Awonifa

Study the Teaching of Ifa and the Orisha's

Yoruba Fokelore

Tribal Marks

A King named Chango sent two slaves to a distant country on an important mission.
In due course they returned, and he found that one slave had achieved successfully what he had been sent to do, while the other had accomplished nothing. The King therefore rewarded the first with high honours, and commanded the second to receive a hundred and twenty-two razor cuts all over his body.
This was a severe punishment, but when the scars healed, they gave to the slave a very remarkable appearance, which greatly took the fancy of the King’s wives.
Chango therefore decided that cuts should in future be given, not as punishment, but as a sign of royalty, and he placed himself at once in the hands of the markers. However, he could only bear two cuts, and so from that day two cuts on the arm have been the sign of royalty, and various other cuts came to be the marks of different tribes.

The Three Magicians

A CERTAIN King had engaged in a series of wars, during which he employed three magicians or medicine-men to make charms for him, so that he might destroy his enemies.

At the end of the war these three magicians came to the King and humbly asked to be allowed to return home. The King foolishly refused, and at this the magicians said:

We asked your permission out of courtesy, O King, but we can very easily depart without it.

Thereupon the first magician fell down on the ground and disappeared. The second threw a ball of twine into the air, climbed up the thread and disappeared likewise. The third magician, Elenre, remained standing.

It is your turn to disappear, said the King, trembling with anger, or I will slay you.

You cannot harm me, replied the magician.

At this the King ordered him to be beheaded, but the sword broke in two, and the executioners arm withered away. The King then ordered him to be speared, but the spear crumpled up and was useless. An attempt was made to crush the magician with a rock, but it rolled over his body as lightly as a childs ball.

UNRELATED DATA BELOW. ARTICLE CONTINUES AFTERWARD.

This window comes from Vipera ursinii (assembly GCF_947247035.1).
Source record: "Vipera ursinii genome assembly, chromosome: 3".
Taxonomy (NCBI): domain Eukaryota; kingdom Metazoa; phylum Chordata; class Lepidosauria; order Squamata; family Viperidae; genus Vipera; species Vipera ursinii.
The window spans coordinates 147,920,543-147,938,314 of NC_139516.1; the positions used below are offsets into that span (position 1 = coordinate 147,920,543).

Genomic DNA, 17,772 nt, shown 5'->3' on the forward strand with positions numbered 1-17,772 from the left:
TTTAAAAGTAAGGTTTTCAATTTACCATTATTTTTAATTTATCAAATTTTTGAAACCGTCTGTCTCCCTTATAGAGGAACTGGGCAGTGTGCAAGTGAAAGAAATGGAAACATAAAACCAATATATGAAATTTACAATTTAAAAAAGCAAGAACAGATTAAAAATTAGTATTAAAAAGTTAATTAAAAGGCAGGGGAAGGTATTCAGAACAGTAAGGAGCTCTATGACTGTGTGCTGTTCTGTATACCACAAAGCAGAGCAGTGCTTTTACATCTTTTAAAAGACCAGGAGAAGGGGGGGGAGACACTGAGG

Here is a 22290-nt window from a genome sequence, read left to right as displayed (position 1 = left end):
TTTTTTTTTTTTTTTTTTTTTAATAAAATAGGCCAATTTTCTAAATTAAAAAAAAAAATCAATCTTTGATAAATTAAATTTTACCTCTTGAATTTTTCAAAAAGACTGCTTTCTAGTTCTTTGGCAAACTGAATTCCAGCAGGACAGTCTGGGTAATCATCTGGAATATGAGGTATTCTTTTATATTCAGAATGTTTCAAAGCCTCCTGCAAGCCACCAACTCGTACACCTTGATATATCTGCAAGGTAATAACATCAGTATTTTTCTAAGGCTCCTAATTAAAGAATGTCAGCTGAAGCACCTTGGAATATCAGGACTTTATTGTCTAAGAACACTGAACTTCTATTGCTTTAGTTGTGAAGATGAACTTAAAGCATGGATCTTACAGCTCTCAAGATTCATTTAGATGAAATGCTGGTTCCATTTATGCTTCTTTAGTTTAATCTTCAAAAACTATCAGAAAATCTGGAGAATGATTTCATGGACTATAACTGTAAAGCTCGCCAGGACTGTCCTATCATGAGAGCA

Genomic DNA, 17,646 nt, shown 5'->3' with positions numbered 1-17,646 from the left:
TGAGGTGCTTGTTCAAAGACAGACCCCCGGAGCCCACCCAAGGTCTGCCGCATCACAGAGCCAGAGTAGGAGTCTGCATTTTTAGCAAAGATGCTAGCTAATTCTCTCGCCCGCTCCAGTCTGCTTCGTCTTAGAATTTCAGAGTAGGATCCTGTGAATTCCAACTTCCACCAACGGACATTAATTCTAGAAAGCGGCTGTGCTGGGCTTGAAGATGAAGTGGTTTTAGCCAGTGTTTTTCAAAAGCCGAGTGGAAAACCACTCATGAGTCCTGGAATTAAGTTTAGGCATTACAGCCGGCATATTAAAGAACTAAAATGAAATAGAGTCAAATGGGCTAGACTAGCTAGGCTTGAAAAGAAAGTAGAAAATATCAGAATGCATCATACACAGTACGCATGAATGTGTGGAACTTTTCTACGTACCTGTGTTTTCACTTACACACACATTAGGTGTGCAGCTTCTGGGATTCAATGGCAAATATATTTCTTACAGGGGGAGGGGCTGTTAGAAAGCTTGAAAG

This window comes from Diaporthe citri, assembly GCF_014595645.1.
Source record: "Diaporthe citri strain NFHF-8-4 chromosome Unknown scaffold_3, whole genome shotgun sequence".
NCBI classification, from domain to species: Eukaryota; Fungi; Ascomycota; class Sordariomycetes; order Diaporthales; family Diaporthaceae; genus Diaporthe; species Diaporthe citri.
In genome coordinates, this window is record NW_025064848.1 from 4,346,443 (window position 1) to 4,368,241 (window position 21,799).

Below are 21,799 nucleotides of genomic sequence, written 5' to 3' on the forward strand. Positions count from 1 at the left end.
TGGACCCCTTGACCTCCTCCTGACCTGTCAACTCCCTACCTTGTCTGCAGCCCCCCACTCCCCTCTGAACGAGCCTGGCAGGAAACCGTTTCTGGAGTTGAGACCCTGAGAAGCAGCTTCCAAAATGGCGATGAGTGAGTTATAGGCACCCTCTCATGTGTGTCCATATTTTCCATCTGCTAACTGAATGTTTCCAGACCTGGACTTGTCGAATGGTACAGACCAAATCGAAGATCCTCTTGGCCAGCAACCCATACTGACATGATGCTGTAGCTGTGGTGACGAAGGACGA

The King then sent for the magicians wife and asked her to reveal his secret charm. At last the woman confessed that if they took one blade of grass from the thatched roof of a house, they could easily cut off his head with it.

This was done, and the magicians head rolled off and stuck to the Kings hand. It could not by any means be removed. When food and drink was brought to the King, the head consumed it all....... read full article Read more ...

Tortoise and the Pigeon

TORTOISE and Pigeon were often seen walking together, but unfortunately Tortoise treated his friend rather badly, and often played tricks on him. Pigeon never complained, and put up with everything in a good-humoured way. Once Tortoise came to him and said:

I am going on a journey to-day to visit my cousins; will you come with me?

Pigeon agreed to accompany him, and they set off. When they had go ne some distance they came to a river, and Pigeon was forced to take Tortoise upon his back and fly across with him.

Soon afterwards they reached the house of Tortoises cousins. Tortoise left his friend standing at the door while he went inside and greeted his relatives. They had prepared a feast for him, and they all began to eat together.

Will you not ask your friend to eat with us? said the cousins; but Tortoise was so greedy that he did not wish Pigeon to share the feast, and replied:

My friend is a silly fellow, he will not eat in a strangers house, and he is so shy that he refuses to come in.

After some time Tortoise bade farewell to his cousins, saying, Greetings to you on your hospitality, and came out of the house. But Pigeon, who was both tired and hungry, had heard his words and determined to pay him out for once.

When they reached the river-bank, he took Tortoise up once again on his back; when he had flown half-way across, he allowed Tortoise to fall off into the river. But, by chance, instead of falling into the water, he landed on the back of a crocodile which....... read full article Read more ...

Ifa Related

Los Guerreros

The Warriors / Los Guerreros